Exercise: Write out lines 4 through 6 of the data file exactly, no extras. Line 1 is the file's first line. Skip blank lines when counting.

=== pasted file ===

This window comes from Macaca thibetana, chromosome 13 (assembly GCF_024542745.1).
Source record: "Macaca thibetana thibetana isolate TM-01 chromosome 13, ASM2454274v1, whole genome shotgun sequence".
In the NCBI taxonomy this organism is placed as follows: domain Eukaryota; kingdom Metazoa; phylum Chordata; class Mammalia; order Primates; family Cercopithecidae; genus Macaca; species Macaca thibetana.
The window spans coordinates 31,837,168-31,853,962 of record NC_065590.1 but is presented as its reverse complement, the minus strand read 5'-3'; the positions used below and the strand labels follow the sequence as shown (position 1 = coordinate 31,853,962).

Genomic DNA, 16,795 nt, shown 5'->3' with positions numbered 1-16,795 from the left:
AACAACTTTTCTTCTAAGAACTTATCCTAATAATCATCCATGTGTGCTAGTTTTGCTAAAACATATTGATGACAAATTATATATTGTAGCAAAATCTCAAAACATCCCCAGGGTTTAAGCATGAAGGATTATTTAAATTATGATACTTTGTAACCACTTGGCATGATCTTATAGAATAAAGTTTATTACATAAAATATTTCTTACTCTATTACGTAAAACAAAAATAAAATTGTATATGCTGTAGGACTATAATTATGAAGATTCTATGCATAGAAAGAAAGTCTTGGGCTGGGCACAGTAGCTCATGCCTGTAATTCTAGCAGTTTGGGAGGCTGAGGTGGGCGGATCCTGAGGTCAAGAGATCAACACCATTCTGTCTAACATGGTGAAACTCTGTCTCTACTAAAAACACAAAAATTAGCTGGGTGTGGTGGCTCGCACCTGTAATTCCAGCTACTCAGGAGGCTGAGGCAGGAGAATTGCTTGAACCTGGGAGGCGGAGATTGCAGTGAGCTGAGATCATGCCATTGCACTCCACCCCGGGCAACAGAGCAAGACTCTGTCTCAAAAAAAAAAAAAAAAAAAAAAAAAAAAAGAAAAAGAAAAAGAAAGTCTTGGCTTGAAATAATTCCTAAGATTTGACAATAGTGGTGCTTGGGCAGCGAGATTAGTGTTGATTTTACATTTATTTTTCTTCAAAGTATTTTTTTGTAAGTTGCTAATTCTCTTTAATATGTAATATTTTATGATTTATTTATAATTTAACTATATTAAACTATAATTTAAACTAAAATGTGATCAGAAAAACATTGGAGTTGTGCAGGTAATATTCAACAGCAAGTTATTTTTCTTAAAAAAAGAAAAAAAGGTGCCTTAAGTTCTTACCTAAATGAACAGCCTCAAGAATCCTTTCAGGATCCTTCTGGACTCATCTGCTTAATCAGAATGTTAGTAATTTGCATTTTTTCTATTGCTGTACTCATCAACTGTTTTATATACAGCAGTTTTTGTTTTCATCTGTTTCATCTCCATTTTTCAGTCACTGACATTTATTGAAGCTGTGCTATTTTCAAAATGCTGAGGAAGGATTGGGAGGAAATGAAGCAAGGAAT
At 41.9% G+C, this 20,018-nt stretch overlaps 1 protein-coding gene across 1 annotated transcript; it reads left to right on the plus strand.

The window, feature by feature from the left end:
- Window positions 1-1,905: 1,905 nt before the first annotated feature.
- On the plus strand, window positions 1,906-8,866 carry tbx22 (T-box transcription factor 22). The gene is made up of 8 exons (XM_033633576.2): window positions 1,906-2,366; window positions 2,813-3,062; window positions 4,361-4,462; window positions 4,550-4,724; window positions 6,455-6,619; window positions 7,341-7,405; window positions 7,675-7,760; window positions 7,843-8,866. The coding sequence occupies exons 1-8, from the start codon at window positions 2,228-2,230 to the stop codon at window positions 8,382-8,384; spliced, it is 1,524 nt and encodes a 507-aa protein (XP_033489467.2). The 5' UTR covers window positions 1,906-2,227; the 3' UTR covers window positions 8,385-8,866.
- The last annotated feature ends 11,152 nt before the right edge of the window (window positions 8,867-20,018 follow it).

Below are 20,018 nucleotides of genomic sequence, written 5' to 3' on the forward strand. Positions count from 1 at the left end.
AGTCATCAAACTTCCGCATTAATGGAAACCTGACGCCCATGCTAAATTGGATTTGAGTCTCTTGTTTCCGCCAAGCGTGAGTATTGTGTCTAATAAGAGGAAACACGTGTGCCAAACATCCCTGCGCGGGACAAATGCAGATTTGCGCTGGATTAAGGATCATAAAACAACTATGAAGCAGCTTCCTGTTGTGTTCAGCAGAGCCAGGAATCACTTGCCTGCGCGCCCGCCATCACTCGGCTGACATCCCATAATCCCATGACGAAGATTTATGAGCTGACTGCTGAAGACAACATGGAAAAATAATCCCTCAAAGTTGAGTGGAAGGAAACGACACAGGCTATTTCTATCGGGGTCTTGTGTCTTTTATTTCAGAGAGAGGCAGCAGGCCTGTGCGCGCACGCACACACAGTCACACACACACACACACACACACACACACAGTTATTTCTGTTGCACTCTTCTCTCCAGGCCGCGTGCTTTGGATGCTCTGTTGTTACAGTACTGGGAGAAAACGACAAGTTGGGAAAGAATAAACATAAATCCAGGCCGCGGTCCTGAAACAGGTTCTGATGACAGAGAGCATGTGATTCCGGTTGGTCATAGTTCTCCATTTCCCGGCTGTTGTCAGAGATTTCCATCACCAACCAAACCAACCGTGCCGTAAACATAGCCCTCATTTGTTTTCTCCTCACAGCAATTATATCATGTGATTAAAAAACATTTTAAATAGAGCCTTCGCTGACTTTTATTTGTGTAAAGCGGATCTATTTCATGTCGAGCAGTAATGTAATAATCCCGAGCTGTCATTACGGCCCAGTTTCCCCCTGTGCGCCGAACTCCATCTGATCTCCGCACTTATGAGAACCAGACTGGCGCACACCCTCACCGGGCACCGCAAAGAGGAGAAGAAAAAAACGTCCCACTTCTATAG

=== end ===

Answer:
The window spans coordinates 31,837,168-31,853,962 of record NC_065590.1 but is presented as its reverse complement, the minus strand read 5'-3'; the positions used below and the strand labels follow the sequence as shown (position 1 = coordinate 31,853,962).

Genomic DNA, 16,795 nt, shown 5'->3' with positions numbered 1-16,795 from the left:
AACAACTTTTCTTCTAAGAACTTATCCTAATAATCATCCATGTGTGCTAGTTTTGCTAAAACATATTGATGACAAATTATATATTGTAGCAAAATCTCAAAACATCCCCAGGGTTTAAGCATGAAGGATTATTTAAATTATGATACTTTGTAACCACTTGGCATGATCTTATAGAATAAAGTTTATTACATAAAATATTTCTTACTCTATTACGTAAAACAAAAATAAAATTGTATATGCTGTAGGACTATAATTATGAAGATTCTATGCATAGAAAGAAAGTCTTGGGCTGGGCACAGTAGCTCATGCCTGTAATTCTAGCAGTTTGGGAGGCTGAGGTGGGCGGATCCTGAGGTCAAGAGATCAACACCATTCTGTCTAACATGGTGAAACTCTGTCTCTACTAAAAACACAAAAATTAGCTGGGTGTGGTGGCTCGCACCTGTAATTCCAGCTACTCAGGAGGCTGAGGCAGGAGAATTGCTTGAACCTGGGAGGCGGAGATTGCAGTGAGCTGAGATCATGCCATTGCACTCCACCCCGGGCAACAGAGCAAGACTCTGTCTCAAAAAAAAAAAAAAAAAAAAAAAAAAAAAGAAAAAGAAAAAGAAAGTCTTGGCTTGAAATAATTCCTAAGATTTGACAATAGTGGTGCTTGGGCAGCGAGATTAGTGTTGATTTTACATTTATTTTTCTTCAAAGTATTTTTTTGTAAGTTGCTAATTCTCTTTAATATGTAATATTTTATGATTTATTTATAATTTAACTATATTAAACTATAATTTAAACTAAAATGTGATCAGAAAAACATTGGAGTTGTGCAGGTAATATTCAACAGCAAGTTATTTTTCTTAAAAAAAGAAAAAAAGGTGCCTTAAGTTCTTACCTAAATGAACAGCCTCAAGAATCCTTTCAGGATCCTTCTGGACTCATCTGCTTAATCAGAATGTTAGTAATTTGCATTTTTTCTATTGCTGTACTCATCAACTGTTTTATATACAGCAGTTTTTGTTTTCATCTGTTTCATCTCCATTTTTCAGTCACTGACATTTATTGAAGCTGTGCTATTTTCAAAATGCTGAGGAAGGATTGGGAGGAAATGAAGCAAGGAAT